The 35-year-old Foikis – who held two university degrees (one in economics from the University of Berlin, and the other in Literature from UBC), was already well known throughout the city for his off-kilter antics, his aim, according to interviews with The Sun and The Province, “to spread joy and confusion”, while at the same time to “mock the four pillars of society: money, status, respectability, and conformity.” He spent his days in the courthouse square, speaking with anyone willing to talk. He petitioned City Council to institute a “Fool Tax” (one cent per ordinary citizen, and two cents per politician). He held street parties for the residents of the Downtown Eastside. He attended the annual general meeting of the Architectural Institute of B.C. with a troupe of mimes and a loaf of bread. He purchased a wagon drawn by donkeys, and drove it up Cambie Street in the middle of rush hour. And, for his commitment to the ridiculous, he enjoyed a level of celebrity that transcended his surroundings, being profiled by The New York Times and The Globe and Mail, and finally finding himself in 1969’s Encyclopedia Britannica Yearbook. For three years – starting with his “coming out” at the city’s 1967 Canadian Centennial Celebrations (where he was threatened with a knife by a sailor who thought he was a communist) – he played the Fool, promoting discussion, drawing ire, and promulgating joy, before vanishing just as abruptly as he’d appeared.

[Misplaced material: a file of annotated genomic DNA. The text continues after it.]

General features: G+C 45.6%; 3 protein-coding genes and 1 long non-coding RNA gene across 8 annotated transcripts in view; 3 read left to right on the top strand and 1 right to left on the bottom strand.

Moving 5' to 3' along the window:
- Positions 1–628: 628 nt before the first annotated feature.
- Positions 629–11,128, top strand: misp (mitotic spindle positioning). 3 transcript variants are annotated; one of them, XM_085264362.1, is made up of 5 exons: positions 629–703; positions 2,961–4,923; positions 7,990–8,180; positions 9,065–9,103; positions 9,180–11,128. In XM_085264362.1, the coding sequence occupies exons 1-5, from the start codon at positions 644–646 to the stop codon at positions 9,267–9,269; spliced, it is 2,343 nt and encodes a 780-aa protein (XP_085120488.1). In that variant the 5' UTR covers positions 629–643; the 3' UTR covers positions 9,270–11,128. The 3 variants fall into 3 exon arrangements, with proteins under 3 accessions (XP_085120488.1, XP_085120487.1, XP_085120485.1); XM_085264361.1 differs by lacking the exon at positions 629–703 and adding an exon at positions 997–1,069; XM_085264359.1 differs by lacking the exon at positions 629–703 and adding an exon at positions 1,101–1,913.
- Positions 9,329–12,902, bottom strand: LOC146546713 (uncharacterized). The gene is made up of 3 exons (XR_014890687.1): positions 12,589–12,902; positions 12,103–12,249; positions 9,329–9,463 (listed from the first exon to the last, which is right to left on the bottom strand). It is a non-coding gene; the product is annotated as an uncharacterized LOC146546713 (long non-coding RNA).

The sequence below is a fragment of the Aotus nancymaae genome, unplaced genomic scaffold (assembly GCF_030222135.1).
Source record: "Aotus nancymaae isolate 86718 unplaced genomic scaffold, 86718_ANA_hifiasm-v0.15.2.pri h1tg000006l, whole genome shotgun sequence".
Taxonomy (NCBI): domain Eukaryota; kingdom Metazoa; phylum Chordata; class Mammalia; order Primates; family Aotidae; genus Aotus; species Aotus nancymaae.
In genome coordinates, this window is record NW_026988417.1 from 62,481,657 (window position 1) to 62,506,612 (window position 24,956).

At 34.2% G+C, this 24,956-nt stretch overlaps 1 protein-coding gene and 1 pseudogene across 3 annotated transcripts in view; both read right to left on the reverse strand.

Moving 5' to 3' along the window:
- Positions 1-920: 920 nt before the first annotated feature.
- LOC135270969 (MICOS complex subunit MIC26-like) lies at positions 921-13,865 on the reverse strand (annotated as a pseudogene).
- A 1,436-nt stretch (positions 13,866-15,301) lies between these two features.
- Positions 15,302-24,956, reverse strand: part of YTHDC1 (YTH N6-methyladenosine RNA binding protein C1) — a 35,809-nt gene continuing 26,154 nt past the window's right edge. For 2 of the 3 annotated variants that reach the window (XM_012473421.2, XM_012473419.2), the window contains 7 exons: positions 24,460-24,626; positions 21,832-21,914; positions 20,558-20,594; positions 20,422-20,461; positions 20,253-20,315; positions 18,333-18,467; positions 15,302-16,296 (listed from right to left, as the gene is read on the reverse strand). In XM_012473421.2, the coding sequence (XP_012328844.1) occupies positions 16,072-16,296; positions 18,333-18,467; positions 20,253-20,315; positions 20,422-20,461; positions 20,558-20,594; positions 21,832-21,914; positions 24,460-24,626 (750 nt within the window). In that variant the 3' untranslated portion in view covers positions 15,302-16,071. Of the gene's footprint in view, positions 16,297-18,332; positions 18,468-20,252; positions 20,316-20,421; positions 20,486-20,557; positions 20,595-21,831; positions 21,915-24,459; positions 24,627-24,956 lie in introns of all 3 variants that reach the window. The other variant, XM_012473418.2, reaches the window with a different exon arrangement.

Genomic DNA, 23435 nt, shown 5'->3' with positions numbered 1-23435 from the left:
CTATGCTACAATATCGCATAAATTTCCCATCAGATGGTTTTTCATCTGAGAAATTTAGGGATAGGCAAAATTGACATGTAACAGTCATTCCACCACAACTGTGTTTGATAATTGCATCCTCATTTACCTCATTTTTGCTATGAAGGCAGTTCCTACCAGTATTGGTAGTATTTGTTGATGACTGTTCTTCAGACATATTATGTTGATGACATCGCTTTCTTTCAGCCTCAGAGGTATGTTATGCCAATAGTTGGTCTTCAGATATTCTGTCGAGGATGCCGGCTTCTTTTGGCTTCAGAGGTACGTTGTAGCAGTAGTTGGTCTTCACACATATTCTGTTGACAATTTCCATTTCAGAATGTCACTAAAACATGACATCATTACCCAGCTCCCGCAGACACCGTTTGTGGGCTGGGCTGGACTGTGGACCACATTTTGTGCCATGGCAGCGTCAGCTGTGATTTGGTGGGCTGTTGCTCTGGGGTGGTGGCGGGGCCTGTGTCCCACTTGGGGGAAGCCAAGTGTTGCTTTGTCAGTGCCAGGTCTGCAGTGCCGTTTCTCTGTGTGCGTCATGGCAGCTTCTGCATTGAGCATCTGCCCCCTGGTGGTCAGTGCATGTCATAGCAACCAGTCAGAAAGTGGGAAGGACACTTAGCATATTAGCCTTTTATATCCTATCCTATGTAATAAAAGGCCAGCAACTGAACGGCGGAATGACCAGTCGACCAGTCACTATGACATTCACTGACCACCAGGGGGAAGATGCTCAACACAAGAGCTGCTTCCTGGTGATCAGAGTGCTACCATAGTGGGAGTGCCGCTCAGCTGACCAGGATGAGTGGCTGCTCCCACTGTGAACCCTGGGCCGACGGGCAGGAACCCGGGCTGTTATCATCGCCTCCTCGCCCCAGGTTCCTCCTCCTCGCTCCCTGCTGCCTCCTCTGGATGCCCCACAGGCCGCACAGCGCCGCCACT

“Vancouver’s Town Fool disturbs you,” reasoned a 1969 editorial in The Vancouver Sun. “He is warm and friendly, easy to talk to, almost always cheerful. Yet he challenges. Not only in what he says but by being who he is, he insults your rat race – the business of working for a living or for a reputation or to acquire things. Joachim Foikis has opted out with style. What he’s saying is that we’re caught up in the things of this world more than we want to admit to.”